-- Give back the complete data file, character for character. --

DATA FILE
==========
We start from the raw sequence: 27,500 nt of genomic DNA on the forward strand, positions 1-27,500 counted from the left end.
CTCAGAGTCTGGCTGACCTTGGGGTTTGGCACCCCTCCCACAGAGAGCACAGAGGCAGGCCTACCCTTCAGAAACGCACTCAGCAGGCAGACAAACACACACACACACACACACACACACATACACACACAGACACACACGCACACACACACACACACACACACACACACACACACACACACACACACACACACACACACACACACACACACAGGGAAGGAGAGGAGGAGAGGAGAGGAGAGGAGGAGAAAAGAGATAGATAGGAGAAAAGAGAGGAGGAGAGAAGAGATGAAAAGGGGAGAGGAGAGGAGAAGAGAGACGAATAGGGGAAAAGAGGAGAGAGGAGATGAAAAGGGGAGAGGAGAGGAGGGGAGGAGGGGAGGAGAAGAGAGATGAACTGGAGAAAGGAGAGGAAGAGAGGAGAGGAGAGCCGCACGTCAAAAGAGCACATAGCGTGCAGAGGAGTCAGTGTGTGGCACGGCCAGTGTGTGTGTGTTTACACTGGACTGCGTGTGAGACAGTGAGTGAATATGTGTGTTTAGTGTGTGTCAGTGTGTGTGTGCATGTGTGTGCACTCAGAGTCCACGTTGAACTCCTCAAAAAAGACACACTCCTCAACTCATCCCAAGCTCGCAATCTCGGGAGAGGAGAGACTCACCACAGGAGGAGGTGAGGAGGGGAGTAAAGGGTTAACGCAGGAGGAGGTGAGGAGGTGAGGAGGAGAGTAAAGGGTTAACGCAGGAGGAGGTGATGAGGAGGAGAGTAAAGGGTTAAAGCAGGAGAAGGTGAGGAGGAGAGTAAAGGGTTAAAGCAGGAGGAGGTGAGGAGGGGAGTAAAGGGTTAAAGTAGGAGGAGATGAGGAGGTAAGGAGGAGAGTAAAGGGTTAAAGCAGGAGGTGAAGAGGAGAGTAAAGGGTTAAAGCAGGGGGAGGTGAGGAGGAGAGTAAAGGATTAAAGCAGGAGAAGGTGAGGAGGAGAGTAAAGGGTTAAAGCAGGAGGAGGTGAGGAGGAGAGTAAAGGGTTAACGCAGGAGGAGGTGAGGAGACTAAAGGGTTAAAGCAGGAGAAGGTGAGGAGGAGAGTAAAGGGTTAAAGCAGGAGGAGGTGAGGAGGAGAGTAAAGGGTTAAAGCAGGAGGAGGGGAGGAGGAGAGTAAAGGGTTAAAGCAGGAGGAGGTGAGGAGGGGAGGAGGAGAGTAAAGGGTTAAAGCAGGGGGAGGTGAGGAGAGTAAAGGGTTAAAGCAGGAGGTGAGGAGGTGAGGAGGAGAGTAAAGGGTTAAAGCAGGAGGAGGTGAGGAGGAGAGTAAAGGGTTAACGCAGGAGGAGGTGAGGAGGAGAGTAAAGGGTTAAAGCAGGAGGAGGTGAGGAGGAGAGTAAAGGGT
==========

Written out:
We start from the raw sequence: 27,500 nt of genomic DNA on the forward strand, positions 1-27,500 counted from the left end.
CTCAGAGTCTGGCTGACCTTGGGGTTTGGCACCCCTCCCACAGAGAGCACAGAGGCAGGCCTACCCTTCAGAAACGCACTCAGCAGGCAGACAAACACACACACACACACACACACACACATACACACACAGACACACACGCACACACACACACACACACACACACACACACACACACACACACACACACACACACACACACACACACACACAGGGAAGGAGAGGAGGAGAGGAGAGGAGAGGAGGAGAAAAGAGATAGATAGGAGAAAAGAGAGGAGGAGAGAAGAGATGAAAAGGGGAGAGGAGAGGAGAAGAGAGACGAATAGGGGAAAAGAGGAGAGAGGAGATGAAAAGGGGAGAGGAGAGGAGGGGAGGAGGGGAGGAGAAGAGAGATGAACTGGAGAAAGGAGAGGAAGAGAGGAGAGGAGAGCCGCACGTCAAAAGAGCACATAGCGTGCAGAGGAGTCAGTGTGTGGCACGGCCAGTGTGTGTGTGTTTACACTGGACTGCGTGTGAGACAGTGAGTGAATATGTGTGTTTAGTGTGTGTCAGTGTGTGTGTGCATGTGTGTGCACTCAGAGTCCACGTTGAACTCCTCAAAAAAGACACACTCCTCAACTCATCCCAAGCTCGCAATCTCGGGAGAGGAGAGACTCACCACAGGAGGAGGTGAGGAGGGGAGTAAAGGGTTAACGCAGGAGGAGGTGAGGAGGTGAGGAGGAGAGTAAAGGGTTAACGCAGGAGGAGGTGATGAGGAGGAGAGTAAAGGGTTAAAGCAGGAGAAGGTGAGGAGGAGAGTAAAGGGTTAAAGCAGGAGGAGGTGAGGAGGGGAGTAAAGGGTTAAAGTAGGAGGAGATGAGGAGGTAAGGAGGAGAGTAAAGGGTTAAAGCAGGAGGTGAAGAGGAGAGTAAAGGGTTAAAGCAGGGGGAGGTGAGGAGGAGAGTAAAGGATTAAAGCAGGAGAAGGTGAGGAGGAGAGTAAAGGGTTAAAGCAGGAGGAGGTGAGGAGGAGAGTAAAGGGTTAACGCAGGAGGAGGTGAGGAGACTAAAGGGTTAAAGCAGGAGAAGGTGAGGAGGAGAGTAAAGGGTTAAAGCAGGAGGAGGTGAGGAGGAGAGTAAAGGGTTAAAGCAGGAGGAGGGGAGGAGGAGAGTAAAGGGTTAAAGCAGGAGGAGGTGAGGAGGGGAGGAGGAGAGTAAAGGGTTAAAGCAGGGGGAGGTGAGGAGAGTAAAGGGTTAAAGCAGGAGGTGAGGAGGTGAGGAGGAGAGTAAAGGGTTAAAGCAGGAGGAGGTGAGGAGGAGAGTAAAGGGTTAACGCAGGAGGAGGTGAGGAGGAGAGTAAAGGGTTAAAGCAGGAGGAGGTGAGGAGGAGAGTAAAGGGT